The letters reveal numerous interesting aspects concerning the emigrants’ expectations, motivations, and details influencing their decision-making process. If the push was strong enough, the pull sometimes played only a secondary role. Some immigrants became less adamant about getting to a particular destination when their options diminished. Alter Perling (whose letter also provided the title for the book), stranded in Bremen after he was diagnosed with trachoma, asked Israel Zangwill, who served as the president of the ITO, to send him “somewhere where I can live--and where I will be allowed to live.... I don’t care if it’s in the remotest place in the world, just get me a home!!” (p. 93). A special category of letters included in this volume are those written by agunot, “anchored” wives whose husbands had left them and often their children behind in the Old Country without a means of support. Unable to obtain a divorce and uncertain whether they may have already become widows, some of these women turned to emigrant aid agencies and information bureaus, asking for help in locating their husbands. Their desperation is palpable in the anguished language of the letters.
For those interested in the history of German-Jewish relations prior to the Holocaust, the experience of Eastern European Jews passing through Germany is especially enlightening. None of them had anything positive to say about the treatment they received, yet they took particular exception to the way their fellow Jews behaved toward them. One of the letters, an “Open letter to Mr. [Albert] Ballin” signed by a few dozen Eastern European Jews, bristles with anger that this influential German Jew, the director of the mighty shipping company HAPAG, should allow his coreligionists to be exposed to the indignities they went through at the holding camps.
The questions asked in the letters range from the most general to the extremely specific (“Can female hairdressers for women’s wigs or falls find a position [in Palestine]?” [p. 178] ). The latter type of questions are especially enlightening since they help to show that at least a part of the emigrants planned their move carefully, rather than simply running for dear life without having the time to think much about living or market conditions in the receiving countries. It is not always the content of the letters that is the most touching. A matter-of-fact remark by Alroey on the research process, namely, that the handwriting was sometimes illegible since “a considerable number of the letters were written in a state of distress and emotional turmoil,” points at the material, physical manifestation of their anguish that remains invisible to the reader of the neatly translated and printed version of the letters (p. 89).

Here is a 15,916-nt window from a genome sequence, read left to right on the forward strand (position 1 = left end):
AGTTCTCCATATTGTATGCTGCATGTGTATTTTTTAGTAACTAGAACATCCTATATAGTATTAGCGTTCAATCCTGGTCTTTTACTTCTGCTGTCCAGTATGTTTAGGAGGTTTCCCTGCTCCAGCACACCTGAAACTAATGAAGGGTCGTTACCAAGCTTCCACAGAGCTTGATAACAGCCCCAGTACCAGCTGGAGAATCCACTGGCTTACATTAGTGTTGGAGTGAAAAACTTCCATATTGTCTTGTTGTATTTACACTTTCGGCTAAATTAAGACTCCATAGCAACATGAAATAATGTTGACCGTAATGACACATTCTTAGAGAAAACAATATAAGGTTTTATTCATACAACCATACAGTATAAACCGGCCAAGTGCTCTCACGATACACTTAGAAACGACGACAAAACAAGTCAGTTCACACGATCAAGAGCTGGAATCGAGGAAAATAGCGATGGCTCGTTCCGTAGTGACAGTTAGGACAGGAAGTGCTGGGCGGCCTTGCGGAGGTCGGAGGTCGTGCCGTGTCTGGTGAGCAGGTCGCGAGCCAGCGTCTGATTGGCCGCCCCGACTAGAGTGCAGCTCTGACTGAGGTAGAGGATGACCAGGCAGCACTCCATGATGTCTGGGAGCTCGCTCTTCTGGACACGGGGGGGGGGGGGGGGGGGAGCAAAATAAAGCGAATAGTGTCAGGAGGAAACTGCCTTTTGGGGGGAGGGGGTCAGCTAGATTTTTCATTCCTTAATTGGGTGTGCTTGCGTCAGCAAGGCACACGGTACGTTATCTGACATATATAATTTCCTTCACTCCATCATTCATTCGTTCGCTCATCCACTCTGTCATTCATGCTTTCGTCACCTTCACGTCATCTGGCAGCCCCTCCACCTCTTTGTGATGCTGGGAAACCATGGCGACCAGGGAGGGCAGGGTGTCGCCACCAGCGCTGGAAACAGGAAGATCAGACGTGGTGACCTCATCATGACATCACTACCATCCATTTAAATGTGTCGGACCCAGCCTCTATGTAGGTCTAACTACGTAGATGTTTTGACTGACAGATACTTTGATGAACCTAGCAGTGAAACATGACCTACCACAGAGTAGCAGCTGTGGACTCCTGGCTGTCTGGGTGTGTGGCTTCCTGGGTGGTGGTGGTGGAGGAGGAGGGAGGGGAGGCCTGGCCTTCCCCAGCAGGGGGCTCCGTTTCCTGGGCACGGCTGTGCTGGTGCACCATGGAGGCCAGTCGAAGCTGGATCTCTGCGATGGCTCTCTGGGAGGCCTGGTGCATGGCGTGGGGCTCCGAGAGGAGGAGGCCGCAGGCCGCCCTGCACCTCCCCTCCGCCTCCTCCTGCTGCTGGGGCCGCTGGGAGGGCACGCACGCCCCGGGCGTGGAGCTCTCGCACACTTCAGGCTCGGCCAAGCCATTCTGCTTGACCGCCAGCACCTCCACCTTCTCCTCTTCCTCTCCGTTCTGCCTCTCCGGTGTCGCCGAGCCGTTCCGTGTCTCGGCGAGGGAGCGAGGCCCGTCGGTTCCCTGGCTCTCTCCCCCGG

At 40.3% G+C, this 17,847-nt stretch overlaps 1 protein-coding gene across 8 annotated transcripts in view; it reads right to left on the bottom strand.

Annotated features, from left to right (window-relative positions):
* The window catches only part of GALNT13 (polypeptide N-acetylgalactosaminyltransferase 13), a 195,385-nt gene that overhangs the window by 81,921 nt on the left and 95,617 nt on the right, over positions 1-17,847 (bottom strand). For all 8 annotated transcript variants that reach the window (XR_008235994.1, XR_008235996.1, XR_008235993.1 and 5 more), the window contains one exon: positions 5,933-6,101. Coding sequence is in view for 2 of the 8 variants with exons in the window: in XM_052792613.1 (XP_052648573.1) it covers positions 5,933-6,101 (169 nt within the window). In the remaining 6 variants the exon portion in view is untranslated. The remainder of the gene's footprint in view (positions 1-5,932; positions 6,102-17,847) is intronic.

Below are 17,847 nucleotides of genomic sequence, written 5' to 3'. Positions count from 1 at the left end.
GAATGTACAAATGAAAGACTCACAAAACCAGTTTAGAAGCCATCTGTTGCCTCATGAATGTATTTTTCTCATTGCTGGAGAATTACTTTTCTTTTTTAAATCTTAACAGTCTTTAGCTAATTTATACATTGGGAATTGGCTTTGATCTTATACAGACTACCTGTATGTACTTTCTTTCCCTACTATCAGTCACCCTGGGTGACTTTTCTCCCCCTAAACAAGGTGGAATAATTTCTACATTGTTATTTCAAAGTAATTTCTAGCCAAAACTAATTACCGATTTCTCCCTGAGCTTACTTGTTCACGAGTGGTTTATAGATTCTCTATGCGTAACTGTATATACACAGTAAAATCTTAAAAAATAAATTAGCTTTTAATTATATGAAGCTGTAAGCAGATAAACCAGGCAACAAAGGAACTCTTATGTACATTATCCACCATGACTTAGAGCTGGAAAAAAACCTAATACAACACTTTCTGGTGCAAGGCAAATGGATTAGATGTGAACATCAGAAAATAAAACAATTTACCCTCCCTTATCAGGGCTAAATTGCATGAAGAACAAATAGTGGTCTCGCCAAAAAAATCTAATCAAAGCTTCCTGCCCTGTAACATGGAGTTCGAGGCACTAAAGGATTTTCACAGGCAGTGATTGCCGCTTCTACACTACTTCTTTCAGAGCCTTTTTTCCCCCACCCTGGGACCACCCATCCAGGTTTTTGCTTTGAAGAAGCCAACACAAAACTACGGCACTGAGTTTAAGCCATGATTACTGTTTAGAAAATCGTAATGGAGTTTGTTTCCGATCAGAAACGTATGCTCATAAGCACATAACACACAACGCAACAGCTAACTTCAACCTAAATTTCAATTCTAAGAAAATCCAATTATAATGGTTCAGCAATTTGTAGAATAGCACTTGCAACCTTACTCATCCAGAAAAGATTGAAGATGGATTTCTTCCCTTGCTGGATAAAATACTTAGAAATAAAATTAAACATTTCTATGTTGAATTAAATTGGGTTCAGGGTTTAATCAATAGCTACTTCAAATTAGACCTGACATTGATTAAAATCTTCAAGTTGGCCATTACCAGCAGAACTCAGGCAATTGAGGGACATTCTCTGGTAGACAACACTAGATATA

Even though he had the letters translated by professional translators, Alroey’s mastery of Yiddish and Hebrew enabled him to peruse a wide array of sources. He consulted the American Jewish Historical Society and the YIVO Archives in New York City, as well as the Central Archives for the History of the Jewish People and the Central Zionist Archives in Jerusalem. Thanks to the author’s thoroughness and willingness to examine not merely conditions in the Old Country and in the New, but also the interstitial, sometimes intangible moment in between, the insights that can be gained from this captivating and informative book will benefit both scholars of Jewish history and the general reader.
. Max Mandelstamm of the Jewish Territorial Organization (ITO) in Kiev to Israel Zangwill, letter no. 27, November 6, 1905.
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Sonja Mekel. Review of Alroey, Gur, Bread to Eat and Clothes to Wear: Letters from Jewish Migrants in the Early Twentieth Century.
H-Judaic, H-Net Reviews.